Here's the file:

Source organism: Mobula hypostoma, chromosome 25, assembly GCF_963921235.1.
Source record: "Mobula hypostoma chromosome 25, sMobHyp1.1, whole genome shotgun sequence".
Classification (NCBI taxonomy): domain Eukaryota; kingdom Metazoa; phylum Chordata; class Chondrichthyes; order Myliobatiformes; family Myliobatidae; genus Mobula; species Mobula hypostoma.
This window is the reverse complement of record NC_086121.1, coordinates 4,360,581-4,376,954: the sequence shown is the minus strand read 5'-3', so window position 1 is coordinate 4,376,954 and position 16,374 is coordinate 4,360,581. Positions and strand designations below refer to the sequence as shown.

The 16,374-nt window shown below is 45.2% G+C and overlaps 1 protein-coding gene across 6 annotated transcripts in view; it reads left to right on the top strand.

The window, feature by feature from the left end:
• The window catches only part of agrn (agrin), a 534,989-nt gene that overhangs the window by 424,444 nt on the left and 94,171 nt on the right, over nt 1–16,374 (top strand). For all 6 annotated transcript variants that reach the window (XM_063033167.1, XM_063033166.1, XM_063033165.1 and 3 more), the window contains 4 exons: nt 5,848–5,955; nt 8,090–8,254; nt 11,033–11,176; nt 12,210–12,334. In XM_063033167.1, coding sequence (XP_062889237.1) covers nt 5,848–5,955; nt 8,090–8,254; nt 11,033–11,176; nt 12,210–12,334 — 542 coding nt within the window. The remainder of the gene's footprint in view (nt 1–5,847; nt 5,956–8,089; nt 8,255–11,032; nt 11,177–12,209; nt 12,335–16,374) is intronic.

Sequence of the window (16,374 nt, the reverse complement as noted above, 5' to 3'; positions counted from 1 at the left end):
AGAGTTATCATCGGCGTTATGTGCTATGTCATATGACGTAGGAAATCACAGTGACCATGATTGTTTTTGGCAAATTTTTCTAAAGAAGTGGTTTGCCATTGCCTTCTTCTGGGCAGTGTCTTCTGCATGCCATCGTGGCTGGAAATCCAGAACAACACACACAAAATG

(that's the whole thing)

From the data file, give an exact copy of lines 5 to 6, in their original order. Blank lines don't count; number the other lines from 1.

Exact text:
The 16,374-nt window shown below is 45.2% G+C and overlaps 1 protein-coding gene across 6 annotated transcripts in view; it reads left to right on the top strand.

The window, feature by feature from the left end: